Halloween is right around the corner. The season for creepy costumes, pumpkin carving, and candy collecting is nigh. Above all, it’s the season for haunted hayrides, menacing mazes, eerie escape rooms, and spooky spectacles. These attractions are more popular now than ever. Forbes reported on the numbers: Halloween spending reached $8.4 billion in 2016, and it was estimated to reach $9.1 billion last year, so the timing is perfect for a big-screen horror film that’s set almost entirely in an amusement park on All Hallows’ Eve.

Hell Fest falls back on a familiar formula: put archetypal, good-looking young people in peril on a dark night and let the body count commence. The “Hell Fest” of the title is a traveling carnival that features a labyrinth of horror-themed rides, diversions, and themed rooms, and attracts thousands of fans wherever it goes. It’s all fun and games at first, but our heroes soon find themselves trapped in a bloody abyss of terror when a masked serial killer turns the theme park into his own macabre morgue. Using a mix of urban legends and facts based on actual crimes, the story unfolds in tried-and-true sequential order.

While there is a paint-by-numbers feel to the tale, the cast is likable and definitely worth watching. Sweet Natalie (Amy Forsyth) pays a visit to her best friend, party animal Brooke (Reign Edwards), unaware that Brooke’s obnoxious roommate, Taylor (Bex Taylor-Klaus), is in town for the holiday weekend. Natalie was looking forward to some quiet time, and is disappointed when Brooke and Taylor’s boyfriends Quinn (Christian James) and Asher (Matt Mercurio) make plans for them: VIP, front-of-the-line tickets to Hell Fest, an extreme carnival headed up by an enigmatic, sharp-dressed man (Tony Todd). Although she’s not a fan of frights, Natalie is convinced to join the group when she finds out that her crush, Gavin (Roby Attal), bought her a ticket. While the characters don’t put any new twists on old tropes, the actors playing them are above par. Natalie is a heroine you’ll care about, and Taylor, while somewhat maddening in her over-the-top personality, is given gravitas thanks to nuance provided by Taylor-Klaus.

The masked murderer, known as The Other, is purposely nondescript. His MO is to blend in with the scare-actors working in the park and in the mazes. He wears a mediocre mask, a plain work-shirt, hoodie, jeans, and boots. He’s not huge and hulking, nor does he crack wise with biting quips to taunt his victims. There’s an advantage to that I suppose, but I prefer slashers with spirit and flair. When it comes to the kills, they are of the R-rated variety—heads are smashed and throats are slashed—but aside from a few effective chase scenes, there’s not a lot of suspense leading up to them. Award-winning composer Bear McCreary’s sinister score does help to elevate anticipation, and the production design by Michael Perry (who was nominated for an Emmy for his work as an art director on the miniseries adaptation of Stephen King’s The Stand) is impressive.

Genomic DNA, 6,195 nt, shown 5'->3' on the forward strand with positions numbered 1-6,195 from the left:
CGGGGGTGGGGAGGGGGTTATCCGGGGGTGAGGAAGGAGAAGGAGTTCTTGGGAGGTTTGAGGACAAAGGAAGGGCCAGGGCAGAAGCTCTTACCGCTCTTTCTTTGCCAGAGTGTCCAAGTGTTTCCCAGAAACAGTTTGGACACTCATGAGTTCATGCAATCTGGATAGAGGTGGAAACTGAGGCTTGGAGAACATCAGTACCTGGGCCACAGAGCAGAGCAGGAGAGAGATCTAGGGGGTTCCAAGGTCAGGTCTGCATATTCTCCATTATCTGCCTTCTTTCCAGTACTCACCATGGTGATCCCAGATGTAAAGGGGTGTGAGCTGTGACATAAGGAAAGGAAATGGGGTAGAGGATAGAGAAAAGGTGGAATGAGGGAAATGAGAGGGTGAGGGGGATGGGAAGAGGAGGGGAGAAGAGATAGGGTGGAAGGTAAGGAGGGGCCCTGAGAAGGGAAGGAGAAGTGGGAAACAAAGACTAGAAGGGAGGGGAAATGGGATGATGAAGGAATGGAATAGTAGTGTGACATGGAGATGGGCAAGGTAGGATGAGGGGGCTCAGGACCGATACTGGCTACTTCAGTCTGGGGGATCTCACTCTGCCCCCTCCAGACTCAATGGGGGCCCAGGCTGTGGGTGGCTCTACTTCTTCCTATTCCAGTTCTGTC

Before directing Hell Fest, Gregory Plotkin helmed one feature film (Paranormal Activity: The Ghost Dimension) and edited many others (his work on Get Out and Happy Death Day is stellar). He’s certainly no stranger to the genre, but Hell Fest feels more like an editor’s film than a director’s. It hits all the expected beats at the expected times and there are montages aplenty, but there’s a lack of style and no personal stamp on the film that I could discern.

There are surprisingly few movies that take place (almost) entirely in amusement parks; among them are Carnival of Souls, The Funhouse, Final Destination 3, and Dark Ride. The most effective use of the setting tends to be within the context of a larger story (Something Wicked This Way Comes, House of 1000 Corpses, Zombieland) because no matter how many different haunted houses there are, there’s only so much that can be done within those walls. This means there’s bound to be more filler than frights (hence, Hell Fest’s many montages).

Hell Fest is a solid, workmanlike horror flick. It’s fun and I did enjoy it overall, but it’s not the kind of film that will be able to hold its own against this season’s other heavy hitters.

Movie Score: 3/5

Staci Layne Wilson
About the Author - Staci Layne Wilson

Staci Layne Wilson is the author of the Amazon #1 Bestseller "So L.A. - A Hollywood Memoir" and a horror novel called "The Tragedy Man." She's also the writer-director of several films including "Psycho Therapy" and "Cabaret of the Dead."